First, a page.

The Fresno Sanitary Landfill is a national historic landmark. It is also a superfund site. Yet, if you were to drive by unarmed with inside information, you would come away with the notion that it actually is a regional sports complex, as proclaimed by the large sign in front of the dump. Not all elements of reality, obviously, are equally attractive. And not everybody is equally eager to point them all out.
In 2001, Martin Melosi, the country’s foremost environmental historian, working with the NPS, sought to redress the sad lack of attention to sanitation—undoubtedly a very important part of our society—in the register of national historic landmarks. They proposed the Fresno municipal dump as the first “true” sanitary landfill in the US. That is, it was the first dump in which organic garbage was buried in compartments, first introduced in 1937. A trench was dug for the trash, which was then covered up with the dirt dug up out of the next trench.
I love words in general, but garbage has produced some special gems. My favorite is “clean dirt,” for the layer that goes on top of the garbage that closes the trench. “Sanitary landfill” isn’t bad either, but more on that later.
The FSL nomination was successful. The secretary of the interior, Gale Norton, put the landfill on the register, but without paying attention to the fact that it was just then in the final stages of a superfund cleanup. The press got a hold of this tidbit and had a field day of fun and sneers with it. I think some people objected to the mere notion of commemorating a garbage dump. Other people felt that the superfund status automatically disqualified the dump as a landmark. Secretary Norton promptly did an about-face and tried to take FSL off the register again. It turns out, however, that the procedure for removing a landmark from the register is as cumbersome as the procedure for adding one. Thank heaven for bureaucracy.
I personally think that FSL’s landmark status is perfect. I’d be very happy to put a few more garbage dumps on the register. I’m with Melosi all the way. Garbage matters. However, I also believe that superfund status obviates the use of “sanitary” in front of “landfill.” The trenching method was a nice idea, cutting down on odors and pests. But history has shown that it made burial of garbage no less dangerous, only more superficially acceptable. Arguably, trenching has been harmful, in facilitating an almost exclusive reliance on landfilling without any real environmental safeguards for almost 40 years, from the 1930s to the 1970s. And the safeguards that have been put in place since then are by no means foolproof. (See a brief primer on plumes for more detail.)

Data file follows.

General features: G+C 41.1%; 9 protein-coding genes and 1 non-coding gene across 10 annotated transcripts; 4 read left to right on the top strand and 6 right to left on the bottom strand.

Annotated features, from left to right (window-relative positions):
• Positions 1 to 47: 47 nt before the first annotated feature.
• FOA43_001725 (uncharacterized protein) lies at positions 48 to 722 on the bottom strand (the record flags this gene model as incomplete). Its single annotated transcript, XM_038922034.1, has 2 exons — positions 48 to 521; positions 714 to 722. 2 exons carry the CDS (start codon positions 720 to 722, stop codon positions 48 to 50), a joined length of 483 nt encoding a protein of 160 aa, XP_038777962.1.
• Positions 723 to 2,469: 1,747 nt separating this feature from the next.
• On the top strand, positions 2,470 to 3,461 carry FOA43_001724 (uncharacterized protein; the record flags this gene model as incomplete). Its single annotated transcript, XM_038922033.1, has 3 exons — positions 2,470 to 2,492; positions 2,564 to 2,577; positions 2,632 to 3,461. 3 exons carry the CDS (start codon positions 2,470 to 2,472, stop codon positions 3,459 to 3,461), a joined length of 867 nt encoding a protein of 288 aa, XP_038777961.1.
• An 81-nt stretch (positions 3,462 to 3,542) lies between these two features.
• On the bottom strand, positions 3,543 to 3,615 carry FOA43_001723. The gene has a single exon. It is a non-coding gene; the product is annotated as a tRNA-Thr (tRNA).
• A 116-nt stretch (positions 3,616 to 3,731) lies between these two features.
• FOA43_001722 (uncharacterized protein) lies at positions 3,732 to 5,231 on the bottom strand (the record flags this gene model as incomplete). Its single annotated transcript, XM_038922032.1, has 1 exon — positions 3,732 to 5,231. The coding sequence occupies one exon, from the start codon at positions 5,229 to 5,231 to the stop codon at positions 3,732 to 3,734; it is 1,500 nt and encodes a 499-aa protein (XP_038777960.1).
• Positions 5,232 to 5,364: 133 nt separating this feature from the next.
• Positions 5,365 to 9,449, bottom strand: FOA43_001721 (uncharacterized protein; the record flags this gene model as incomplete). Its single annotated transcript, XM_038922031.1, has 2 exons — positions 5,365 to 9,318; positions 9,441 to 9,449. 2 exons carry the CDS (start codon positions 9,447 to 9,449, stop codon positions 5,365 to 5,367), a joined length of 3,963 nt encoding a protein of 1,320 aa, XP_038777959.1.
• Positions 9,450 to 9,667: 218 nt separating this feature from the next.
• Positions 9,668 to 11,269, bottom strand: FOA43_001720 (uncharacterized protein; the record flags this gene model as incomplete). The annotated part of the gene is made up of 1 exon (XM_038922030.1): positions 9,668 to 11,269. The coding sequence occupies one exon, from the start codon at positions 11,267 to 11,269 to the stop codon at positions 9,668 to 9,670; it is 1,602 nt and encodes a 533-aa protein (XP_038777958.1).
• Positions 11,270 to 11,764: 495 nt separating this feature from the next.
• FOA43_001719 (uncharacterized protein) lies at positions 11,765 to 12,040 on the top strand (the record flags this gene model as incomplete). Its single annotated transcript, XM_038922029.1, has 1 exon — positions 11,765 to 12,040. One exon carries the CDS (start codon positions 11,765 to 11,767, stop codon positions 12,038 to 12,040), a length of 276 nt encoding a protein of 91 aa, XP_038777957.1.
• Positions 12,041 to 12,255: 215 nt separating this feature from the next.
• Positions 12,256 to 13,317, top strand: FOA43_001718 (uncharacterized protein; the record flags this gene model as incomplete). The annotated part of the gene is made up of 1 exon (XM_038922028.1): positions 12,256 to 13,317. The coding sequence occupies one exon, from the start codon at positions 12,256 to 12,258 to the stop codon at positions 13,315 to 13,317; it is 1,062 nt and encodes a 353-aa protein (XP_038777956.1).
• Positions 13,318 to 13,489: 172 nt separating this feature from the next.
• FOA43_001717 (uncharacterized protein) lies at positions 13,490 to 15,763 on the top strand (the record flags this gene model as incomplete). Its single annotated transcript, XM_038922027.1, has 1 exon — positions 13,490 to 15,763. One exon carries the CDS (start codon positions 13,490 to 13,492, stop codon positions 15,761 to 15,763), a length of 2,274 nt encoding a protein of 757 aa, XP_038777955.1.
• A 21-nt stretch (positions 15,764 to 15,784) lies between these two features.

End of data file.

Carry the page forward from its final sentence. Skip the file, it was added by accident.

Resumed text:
In the case of FSL, the trash was poisoning air and groundwater. People living nearby complained. The City of Fresno became alarmed at its own measurements of methane and volatile organic compounds, including vinyl chloride and trans-1,2-dichloroethene, in groundwater. It tried, unsuccessfully, to put some containment systems in place in the 1990s. The dump became a superfund site, and the EPA did a “cleanup” project in 2001.
There’s another word. When I hear “cleanup,” I think of a process with a defined end result, of clean-ness, spic-and-span-ness, unpolluted, dirt-free, pure wholesome-ness. That is not how the EPA cleans up.
An EPA cleanup is more typically an effort at containment, a way to encapsulate pollutants and prevent their further spread. It might consist of a system to capture methane and flare it off, and another system to capture leachate and divert it to the water purification system, and finally some layers to minimize the penetration of rainwater. I understand that such an approach may be financially more appealing than the kind of operation one envisions at the word “cleanup,” but it’s not exactly a permanent solution. And it doesn’t always work.
The 2005 inspection of the FSL revealed a host of issues, including methane above acceptable levels and further migration of toxins, both wider and deeper, as they appeared to be moving from shallow aquifers into deeper ones. Some remedial actions were recommended, but no further reports have been published.
In the meantime, above-ground, FSL is a really boring hill, bristling with little pipes like birthday candles. It takes up some 145 acres in the middle of what looks, to me, like really scraggly farmland only a short step away from outright desert. Dusty vineyards and tired-looking orange groves groves are holding on for dear life, in between falling-down houses and farm implements laid out for sale near the road. Trash festoons all the high fences. Rottweilers pace the naked yards.
In its 2005 inspection report, the EPA recommends a survey to ascertain whether any endangered species are dependent on the neighborhood for habitat. I’m thinking t might be time to worry about the humans too.
P.S.: I hear from the city of Fresno that methane levels are acceptable these days and that a new pumping system helps prevent the spread of contaminants in the deeper aquifers. It seems the athletes will be quite safe.